“Despite the fact that she had the effective authority to do so, she did not prevent the crimes and violations nor did she repress them,” it says.

«Los cubanos entrenaron, asesoraron y participaron»

Former DGCIM officials also told the Mission that the Cubans “trained, advised and participated in intelligence and counterintelligence activities with the DGCIM.”

The report notes that this collaboration dates back at least to a confidential memorandum of understanding signed in 2008 between Cuba and Venezuela that entrusted the Cuban Ministry of Defense with supervising the restructuring of the Venezuelan military intelligence services, including the creation of new bodies.

Former DGCIM employees noted that Cuban officers began conducting training at the Boleíta military academy and accompanying DGCIM officers in the regional offices and in Boleíta.

“The Cubans formulated the instructions as suggestions and not as orders, but if a DGCIM agent did not follow them he or she was marked as a person of operational interest.”

New inputs for the ICC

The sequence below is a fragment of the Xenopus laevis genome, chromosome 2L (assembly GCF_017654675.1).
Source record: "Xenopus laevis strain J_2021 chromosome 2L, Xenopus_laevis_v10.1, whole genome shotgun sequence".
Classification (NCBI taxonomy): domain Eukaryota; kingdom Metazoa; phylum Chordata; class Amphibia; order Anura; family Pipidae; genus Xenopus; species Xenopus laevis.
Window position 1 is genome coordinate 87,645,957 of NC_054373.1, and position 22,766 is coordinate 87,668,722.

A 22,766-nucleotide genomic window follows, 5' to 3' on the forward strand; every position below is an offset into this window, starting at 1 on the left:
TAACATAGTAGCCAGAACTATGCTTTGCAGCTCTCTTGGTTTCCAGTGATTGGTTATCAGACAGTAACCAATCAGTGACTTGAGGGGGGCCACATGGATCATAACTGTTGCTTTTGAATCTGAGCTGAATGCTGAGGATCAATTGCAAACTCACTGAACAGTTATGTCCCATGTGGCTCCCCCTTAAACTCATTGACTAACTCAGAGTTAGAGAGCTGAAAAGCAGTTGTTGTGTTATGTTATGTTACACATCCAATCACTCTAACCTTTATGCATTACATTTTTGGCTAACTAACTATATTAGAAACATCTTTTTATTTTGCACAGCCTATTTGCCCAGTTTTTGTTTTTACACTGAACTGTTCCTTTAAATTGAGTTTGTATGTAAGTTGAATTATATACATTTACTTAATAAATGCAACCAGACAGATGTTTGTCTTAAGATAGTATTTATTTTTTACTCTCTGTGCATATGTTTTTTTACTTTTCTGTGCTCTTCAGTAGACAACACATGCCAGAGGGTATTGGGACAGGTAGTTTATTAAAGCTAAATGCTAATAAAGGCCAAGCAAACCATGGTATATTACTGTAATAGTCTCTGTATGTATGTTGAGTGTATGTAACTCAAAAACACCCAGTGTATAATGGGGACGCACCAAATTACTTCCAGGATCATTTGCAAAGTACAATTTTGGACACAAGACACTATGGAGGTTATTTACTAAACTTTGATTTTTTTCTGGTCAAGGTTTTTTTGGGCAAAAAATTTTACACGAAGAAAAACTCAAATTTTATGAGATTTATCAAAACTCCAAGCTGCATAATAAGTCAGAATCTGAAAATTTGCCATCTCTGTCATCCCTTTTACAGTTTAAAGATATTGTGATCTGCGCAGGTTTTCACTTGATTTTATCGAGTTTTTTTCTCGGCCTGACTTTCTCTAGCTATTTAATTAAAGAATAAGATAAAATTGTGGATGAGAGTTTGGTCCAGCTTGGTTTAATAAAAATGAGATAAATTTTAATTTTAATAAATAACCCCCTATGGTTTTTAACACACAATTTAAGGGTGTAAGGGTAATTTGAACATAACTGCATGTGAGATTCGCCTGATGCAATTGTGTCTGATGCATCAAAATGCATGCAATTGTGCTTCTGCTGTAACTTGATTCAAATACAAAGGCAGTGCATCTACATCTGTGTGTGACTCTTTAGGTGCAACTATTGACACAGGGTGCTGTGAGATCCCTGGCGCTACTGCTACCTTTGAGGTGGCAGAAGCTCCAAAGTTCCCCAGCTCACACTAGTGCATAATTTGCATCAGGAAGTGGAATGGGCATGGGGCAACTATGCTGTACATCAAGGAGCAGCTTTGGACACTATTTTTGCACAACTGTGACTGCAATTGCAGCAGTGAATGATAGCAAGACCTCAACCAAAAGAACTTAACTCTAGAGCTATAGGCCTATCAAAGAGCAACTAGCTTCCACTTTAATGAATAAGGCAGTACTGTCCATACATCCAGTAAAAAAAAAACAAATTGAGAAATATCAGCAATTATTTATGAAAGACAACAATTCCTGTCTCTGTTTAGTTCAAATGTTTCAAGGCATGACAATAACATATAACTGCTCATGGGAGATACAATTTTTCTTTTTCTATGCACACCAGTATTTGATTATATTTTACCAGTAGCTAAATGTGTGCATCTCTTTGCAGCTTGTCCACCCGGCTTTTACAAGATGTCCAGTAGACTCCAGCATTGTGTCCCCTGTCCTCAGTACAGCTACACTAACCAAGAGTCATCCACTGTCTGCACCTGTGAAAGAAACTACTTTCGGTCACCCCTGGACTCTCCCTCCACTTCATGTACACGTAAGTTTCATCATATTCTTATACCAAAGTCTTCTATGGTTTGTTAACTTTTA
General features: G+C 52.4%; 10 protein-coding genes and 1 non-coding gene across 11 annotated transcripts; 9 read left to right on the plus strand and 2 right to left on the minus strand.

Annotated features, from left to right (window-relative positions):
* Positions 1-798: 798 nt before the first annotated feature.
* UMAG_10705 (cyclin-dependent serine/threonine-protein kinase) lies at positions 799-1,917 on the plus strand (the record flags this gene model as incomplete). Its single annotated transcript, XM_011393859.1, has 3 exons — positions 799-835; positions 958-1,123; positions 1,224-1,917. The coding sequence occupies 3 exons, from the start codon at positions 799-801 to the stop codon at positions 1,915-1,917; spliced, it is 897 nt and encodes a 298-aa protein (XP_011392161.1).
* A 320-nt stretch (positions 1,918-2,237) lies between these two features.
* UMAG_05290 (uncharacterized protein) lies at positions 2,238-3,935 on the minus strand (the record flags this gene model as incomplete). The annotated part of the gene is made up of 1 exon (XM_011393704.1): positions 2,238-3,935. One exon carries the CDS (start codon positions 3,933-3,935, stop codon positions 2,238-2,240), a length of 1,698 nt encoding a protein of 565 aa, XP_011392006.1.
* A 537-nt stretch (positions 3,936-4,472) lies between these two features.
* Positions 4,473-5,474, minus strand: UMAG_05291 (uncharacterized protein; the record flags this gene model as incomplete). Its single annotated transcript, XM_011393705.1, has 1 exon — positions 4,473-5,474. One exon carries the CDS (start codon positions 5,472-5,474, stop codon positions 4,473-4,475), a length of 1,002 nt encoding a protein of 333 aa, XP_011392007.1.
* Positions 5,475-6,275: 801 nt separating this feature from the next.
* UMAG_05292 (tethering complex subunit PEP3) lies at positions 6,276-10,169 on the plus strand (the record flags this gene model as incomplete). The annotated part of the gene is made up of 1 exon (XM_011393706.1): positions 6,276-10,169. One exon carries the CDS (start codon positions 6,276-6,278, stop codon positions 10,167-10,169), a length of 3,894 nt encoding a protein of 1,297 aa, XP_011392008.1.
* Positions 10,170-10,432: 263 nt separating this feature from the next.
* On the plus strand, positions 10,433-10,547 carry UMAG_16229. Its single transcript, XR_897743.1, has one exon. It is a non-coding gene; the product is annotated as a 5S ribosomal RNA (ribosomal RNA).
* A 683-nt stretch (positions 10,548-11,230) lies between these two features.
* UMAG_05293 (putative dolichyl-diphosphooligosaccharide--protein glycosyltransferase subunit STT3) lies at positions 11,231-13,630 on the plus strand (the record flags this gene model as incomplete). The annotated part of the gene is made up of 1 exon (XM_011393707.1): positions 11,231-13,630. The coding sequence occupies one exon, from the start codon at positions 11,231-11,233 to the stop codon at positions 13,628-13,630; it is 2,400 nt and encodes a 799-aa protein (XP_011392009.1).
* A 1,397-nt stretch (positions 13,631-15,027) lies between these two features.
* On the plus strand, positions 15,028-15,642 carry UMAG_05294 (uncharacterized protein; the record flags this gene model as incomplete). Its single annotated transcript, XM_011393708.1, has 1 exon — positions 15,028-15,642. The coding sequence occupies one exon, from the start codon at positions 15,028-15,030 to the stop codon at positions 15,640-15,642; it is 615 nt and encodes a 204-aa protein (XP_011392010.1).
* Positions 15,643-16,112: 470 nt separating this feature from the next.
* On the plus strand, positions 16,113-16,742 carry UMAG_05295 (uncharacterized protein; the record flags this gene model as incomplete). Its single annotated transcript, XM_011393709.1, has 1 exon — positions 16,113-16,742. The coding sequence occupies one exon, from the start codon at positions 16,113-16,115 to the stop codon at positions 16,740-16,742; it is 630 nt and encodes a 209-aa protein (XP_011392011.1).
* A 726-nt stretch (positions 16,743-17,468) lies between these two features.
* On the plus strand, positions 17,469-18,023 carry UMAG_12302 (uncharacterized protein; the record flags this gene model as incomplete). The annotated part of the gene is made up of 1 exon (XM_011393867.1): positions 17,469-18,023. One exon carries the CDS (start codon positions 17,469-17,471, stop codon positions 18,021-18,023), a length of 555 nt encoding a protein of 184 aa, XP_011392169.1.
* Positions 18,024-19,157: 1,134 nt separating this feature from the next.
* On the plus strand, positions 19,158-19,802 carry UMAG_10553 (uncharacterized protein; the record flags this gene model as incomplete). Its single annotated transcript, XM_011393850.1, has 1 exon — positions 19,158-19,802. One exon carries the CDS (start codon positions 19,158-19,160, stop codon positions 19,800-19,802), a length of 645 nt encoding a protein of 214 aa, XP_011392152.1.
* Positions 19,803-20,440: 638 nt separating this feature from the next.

Ali Daniels, director of the organization Access to Justice, assured that this report of the United Nations Mission provides new inputs for the investigation of the Office of the Prosecutor of the International Criminal Court, expected to be released since April.

He pointed out that it is a “rigorous” report that provides “inputs for the investigation carried out by the Office of the Prosecutor” of the ICC, since it “shows” that in Venezuela “the chains of command are not investigated”, due to the fact that in those events “the highest levels of the state are involved.”

“They are only limited to making, in very few cases, the material perpetrators responsible, when in reality it is a matter of state policies that have been systematically executed,” he argued.

Note: This article is part of a partnership between El American and El Nacional.

Editor’s Note: The quotes featured in this article were originally published in Spanish, then translated to English and edited for publication.